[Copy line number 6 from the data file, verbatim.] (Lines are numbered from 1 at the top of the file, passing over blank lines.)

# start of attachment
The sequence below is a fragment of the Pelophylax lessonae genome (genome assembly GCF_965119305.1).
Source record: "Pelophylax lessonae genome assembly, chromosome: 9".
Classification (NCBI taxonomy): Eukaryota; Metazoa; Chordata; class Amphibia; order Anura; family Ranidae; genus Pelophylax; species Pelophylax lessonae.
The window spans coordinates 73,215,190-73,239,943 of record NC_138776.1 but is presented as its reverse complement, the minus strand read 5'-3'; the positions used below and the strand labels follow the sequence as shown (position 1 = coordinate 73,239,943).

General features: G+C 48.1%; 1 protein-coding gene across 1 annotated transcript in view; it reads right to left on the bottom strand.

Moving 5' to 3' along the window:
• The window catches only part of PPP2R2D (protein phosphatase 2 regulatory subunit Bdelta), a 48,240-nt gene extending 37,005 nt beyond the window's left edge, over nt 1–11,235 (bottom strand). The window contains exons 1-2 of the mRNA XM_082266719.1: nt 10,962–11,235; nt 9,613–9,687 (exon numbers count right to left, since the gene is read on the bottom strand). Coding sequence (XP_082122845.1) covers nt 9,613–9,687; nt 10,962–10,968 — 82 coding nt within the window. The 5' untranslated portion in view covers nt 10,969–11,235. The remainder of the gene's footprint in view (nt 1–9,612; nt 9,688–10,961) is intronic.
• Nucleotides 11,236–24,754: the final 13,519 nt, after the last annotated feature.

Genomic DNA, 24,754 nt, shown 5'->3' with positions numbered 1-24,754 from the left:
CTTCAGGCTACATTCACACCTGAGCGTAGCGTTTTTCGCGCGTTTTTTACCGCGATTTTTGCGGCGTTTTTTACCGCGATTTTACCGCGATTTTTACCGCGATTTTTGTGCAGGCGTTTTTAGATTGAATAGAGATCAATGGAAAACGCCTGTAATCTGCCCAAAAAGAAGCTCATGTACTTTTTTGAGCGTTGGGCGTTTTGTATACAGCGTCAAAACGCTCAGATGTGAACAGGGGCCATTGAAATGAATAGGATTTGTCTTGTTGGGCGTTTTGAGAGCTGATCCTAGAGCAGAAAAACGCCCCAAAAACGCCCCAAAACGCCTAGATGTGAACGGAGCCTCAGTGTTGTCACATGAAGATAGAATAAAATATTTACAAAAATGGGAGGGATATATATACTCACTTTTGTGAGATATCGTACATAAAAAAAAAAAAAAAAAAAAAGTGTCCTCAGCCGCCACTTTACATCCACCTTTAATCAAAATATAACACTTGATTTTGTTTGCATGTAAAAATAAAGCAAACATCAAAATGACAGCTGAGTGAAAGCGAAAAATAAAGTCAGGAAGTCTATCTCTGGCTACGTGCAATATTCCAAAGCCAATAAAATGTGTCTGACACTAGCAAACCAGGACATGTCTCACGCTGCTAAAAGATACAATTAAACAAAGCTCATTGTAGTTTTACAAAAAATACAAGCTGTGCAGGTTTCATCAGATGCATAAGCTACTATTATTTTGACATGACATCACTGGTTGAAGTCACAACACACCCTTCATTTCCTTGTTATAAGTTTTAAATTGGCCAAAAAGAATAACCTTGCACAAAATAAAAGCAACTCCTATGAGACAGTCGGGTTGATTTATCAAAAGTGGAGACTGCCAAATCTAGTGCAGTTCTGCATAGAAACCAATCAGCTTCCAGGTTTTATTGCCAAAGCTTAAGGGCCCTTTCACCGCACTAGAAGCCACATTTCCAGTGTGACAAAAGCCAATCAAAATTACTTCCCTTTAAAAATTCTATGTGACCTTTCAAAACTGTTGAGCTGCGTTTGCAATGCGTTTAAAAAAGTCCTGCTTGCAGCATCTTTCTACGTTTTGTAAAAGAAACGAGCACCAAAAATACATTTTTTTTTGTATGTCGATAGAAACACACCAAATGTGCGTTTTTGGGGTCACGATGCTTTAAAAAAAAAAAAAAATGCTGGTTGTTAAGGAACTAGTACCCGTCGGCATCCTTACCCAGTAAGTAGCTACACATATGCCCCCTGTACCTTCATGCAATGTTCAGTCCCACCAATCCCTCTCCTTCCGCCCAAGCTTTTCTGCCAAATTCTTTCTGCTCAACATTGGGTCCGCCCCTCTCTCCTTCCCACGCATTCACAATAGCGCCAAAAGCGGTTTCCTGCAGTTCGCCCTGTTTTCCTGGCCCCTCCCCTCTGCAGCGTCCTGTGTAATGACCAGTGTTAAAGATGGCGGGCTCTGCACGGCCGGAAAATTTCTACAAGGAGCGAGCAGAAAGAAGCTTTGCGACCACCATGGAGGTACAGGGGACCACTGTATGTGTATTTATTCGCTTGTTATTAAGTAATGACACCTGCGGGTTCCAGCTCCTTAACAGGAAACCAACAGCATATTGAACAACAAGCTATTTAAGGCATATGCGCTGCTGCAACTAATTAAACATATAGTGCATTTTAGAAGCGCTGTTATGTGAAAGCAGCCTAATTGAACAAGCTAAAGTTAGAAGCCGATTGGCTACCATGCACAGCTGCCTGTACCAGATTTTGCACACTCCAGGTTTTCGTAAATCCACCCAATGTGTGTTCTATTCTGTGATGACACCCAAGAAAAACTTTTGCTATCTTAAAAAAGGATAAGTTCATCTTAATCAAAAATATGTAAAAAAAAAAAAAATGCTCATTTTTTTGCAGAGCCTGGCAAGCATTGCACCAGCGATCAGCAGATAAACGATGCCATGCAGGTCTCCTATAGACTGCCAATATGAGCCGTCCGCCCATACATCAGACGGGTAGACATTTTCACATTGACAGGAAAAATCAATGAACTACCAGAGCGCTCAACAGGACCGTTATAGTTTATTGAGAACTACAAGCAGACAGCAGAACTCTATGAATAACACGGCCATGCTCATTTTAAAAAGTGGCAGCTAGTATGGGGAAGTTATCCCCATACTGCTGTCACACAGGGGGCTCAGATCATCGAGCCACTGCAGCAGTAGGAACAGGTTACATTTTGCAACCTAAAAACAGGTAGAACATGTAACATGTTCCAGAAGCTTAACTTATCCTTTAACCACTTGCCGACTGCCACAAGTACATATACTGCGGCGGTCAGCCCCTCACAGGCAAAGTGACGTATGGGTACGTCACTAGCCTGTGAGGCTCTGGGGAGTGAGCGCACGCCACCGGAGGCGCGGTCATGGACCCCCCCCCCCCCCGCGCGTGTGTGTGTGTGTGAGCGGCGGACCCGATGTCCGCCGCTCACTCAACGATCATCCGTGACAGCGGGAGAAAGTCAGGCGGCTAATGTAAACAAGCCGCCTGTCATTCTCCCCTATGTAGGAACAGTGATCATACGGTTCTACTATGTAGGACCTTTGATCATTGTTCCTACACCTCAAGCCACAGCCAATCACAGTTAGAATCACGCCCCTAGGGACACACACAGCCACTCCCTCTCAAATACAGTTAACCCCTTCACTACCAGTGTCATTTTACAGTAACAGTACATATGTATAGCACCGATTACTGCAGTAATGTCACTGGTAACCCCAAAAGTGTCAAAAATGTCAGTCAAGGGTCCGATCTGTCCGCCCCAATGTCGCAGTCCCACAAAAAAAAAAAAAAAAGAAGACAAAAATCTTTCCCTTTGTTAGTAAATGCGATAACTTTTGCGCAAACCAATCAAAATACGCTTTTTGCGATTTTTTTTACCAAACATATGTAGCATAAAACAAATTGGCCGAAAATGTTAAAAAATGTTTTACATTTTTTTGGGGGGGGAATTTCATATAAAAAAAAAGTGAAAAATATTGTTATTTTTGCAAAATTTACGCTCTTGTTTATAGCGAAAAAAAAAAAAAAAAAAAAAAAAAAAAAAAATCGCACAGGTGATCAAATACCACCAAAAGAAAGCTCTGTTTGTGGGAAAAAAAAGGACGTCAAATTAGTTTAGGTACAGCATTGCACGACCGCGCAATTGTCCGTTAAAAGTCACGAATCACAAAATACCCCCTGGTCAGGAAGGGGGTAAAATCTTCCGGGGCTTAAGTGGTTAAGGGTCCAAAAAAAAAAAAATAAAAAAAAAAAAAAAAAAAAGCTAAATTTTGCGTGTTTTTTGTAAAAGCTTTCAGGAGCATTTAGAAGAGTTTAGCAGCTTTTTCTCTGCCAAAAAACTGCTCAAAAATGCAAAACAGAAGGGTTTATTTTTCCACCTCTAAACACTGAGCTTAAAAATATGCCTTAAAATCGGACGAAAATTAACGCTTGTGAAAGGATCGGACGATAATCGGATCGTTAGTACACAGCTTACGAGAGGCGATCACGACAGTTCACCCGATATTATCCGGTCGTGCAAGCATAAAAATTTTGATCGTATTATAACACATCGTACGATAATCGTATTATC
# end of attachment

Moving 5' to 3' along the window: